But they're part of a carefully planned approach by Democratic House leadership, and Melrose's Katherine Clark, vice chair of the caucus, is at the center of that team.
Though when she was elected, she didn't expect impeachment to be part of the job.
“Coming to Congress I never saw this particular moment in history,” Clark told WBUR, speaking in a hideaway office in the basement the Capitol.
Clark said she knew Democrats would be tasked with being what she calls “a backstop” to Trump’s presidency. But she thought that work would revolve around policies like health care, education and gun control.
“Sometimes it's hard to take in the gravity of where we find ourselves,” Clark said, particularly as a member of the Democratic majority in the House. But she sees the impeachment process as her constitutional duty as a lawmaker.
"And it can keep me up at night, making sure that we are doing the right thing and that we are defending the Constitution and those core values to our democracy," Clark said.
Privately, some Democrats have expressed concern that the flood of information coming from the impeachment probe — and the frenzied counter-messaging from congressional Republicans and Trump’s White House — may be overwhelming. They worry it may leave the American people feeling more overloaded than informed.
Or, Democrats said, it could do more damage than good. They fear it could galvanize Trump’s supporters and boost his re-election efforts. Polls find that Americans are evenly split on impeaching and removing Trump from office.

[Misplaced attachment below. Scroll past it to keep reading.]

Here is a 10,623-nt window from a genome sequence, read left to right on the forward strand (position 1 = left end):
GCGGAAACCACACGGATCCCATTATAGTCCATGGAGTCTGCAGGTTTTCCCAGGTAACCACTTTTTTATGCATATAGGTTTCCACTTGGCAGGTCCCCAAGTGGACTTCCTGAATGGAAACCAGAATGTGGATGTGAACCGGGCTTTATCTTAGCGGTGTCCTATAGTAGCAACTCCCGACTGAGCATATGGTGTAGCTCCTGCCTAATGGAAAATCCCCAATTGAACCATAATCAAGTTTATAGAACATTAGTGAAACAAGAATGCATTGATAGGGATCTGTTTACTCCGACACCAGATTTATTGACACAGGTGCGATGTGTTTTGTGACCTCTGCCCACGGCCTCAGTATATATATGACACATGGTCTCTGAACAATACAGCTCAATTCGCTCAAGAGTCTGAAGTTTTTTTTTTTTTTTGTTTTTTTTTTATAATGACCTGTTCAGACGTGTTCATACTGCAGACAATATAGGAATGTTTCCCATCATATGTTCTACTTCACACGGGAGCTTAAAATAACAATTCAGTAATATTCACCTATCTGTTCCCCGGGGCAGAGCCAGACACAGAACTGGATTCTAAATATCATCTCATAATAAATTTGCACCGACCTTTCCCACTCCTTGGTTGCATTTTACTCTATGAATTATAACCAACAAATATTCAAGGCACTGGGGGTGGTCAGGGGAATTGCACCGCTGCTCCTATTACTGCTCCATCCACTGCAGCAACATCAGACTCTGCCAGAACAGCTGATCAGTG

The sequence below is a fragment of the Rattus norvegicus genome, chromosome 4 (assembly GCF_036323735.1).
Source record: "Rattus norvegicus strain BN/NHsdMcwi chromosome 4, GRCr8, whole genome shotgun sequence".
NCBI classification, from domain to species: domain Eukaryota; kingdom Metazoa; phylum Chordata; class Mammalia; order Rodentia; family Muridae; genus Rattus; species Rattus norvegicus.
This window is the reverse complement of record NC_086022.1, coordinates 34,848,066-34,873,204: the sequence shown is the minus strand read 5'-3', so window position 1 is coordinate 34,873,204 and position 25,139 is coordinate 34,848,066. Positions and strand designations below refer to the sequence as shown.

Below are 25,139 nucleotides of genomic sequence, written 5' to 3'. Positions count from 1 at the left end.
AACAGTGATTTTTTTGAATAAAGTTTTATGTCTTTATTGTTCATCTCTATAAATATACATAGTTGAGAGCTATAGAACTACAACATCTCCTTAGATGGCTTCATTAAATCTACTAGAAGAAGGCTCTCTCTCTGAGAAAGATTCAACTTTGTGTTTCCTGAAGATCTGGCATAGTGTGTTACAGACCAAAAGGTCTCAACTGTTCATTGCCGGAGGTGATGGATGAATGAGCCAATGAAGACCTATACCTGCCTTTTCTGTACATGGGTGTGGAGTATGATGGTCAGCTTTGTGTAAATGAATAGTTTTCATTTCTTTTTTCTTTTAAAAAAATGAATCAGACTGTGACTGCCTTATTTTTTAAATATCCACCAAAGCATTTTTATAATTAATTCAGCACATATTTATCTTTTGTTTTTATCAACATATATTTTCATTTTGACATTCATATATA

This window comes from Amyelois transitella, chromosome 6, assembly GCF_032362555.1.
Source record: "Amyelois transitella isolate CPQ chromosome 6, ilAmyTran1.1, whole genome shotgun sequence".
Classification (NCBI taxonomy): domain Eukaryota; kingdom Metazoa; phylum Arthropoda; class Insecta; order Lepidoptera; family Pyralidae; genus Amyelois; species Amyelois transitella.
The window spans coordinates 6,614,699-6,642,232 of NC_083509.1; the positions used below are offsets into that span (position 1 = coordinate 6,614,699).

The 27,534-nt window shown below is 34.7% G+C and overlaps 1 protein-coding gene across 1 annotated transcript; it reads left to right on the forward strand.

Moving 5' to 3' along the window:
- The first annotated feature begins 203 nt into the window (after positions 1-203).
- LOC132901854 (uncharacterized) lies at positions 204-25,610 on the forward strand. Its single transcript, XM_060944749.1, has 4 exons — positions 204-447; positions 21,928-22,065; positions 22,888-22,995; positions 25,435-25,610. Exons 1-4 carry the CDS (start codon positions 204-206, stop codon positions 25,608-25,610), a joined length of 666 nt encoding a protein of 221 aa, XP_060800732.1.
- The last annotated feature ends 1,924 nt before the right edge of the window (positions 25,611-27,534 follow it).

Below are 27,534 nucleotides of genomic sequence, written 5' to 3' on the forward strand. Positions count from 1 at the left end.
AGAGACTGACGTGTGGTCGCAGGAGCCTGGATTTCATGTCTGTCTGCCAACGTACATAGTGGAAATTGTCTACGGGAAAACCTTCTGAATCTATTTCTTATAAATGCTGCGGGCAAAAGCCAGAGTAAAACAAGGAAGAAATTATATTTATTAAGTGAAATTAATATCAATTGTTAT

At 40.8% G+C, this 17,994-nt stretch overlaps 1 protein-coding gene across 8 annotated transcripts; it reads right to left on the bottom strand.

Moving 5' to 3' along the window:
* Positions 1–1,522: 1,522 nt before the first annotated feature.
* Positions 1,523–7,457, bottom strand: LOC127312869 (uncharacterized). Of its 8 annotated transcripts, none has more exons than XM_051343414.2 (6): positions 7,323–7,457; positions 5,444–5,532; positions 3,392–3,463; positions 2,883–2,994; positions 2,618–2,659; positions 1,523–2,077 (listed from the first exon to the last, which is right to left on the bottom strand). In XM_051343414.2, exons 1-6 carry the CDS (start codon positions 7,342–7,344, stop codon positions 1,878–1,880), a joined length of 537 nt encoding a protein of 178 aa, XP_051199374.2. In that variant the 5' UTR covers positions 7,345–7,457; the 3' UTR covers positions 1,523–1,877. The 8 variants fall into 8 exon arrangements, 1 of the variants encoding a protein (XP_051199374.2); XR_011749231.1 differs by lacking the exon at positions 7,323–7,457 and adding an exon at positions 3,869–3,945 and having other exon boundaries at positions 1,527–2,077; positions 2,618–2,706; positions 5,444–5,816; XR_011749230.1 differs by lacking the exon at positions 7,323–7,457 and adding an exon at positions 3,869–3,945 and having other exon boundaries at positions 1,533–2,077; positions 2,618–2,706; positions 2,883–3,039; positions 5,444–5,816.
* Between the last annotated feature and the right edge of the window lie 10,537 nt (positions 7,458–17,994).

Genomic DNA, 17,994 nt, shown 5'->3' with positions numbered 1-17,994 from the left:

But Clark believes the live testimony of career diplomats, civil servants and other officials — who have said Trump sought to pressure Ukrainian leaders to announce an investigation of Joe Biden by holding up military aid — is delivering.
“I think the hearings are doing exactly what I hoped they’d do: put the facts out there for the American people to judge,” Clark said.
Clark’s message is echoed by other members of leadership, including Speaker Nancy Pelosi.
"We said we wanted to see the facts, and want the American people to see the facts,” Pelosi told reporters on Capitol Hill Thursday. “Whatever decision is made — and it has not been made yet — will be based on our honoring our oath of office, not on the resistance to the truth of the Republicans.”
Clark and other members of leadership have also stressed their ability to walk and chew gum, balancing the impeachment probe with other key legislative agenda items.
Largely along party lines, the House this week passed a stopgap spending measure to avert a government shutdown at week’s end. And Democratic caucus leaders began their weekly press conference not with the impeachment hearings that were taking place simultaneously, but with a call to Senate Republicans to take up a House-passed gun control bill.
And while bipartisanship seems hard to come by in Washington, Clark said she is able to work with her colleagues across the aisle to a certain extent — for instance, on appropriations.
But on impeachment, the divide is clear. And Clark has strong words for her Republican colleagues, who have almost in unison defended the president and blasted the impeachment process as unfair.
“The complicity with this president, choosing this president and loyalty to him over everything else, is not only disappointing, I feel it’s dangerous,” she said.
When Pelosi reclaimed the speaker’s gavel earlier this year, she agreed not to serve past 2022. Clark is coy about whether she aims to seek the speakership when Pelosi leaves.
“I have learned over my career to never say never about anything,” Clark said with a laugh.
Among the next steps for Clark and the Democratic leadership: determine what, if any, articles of impeachment to file.
This segment aired on November 22, 2019.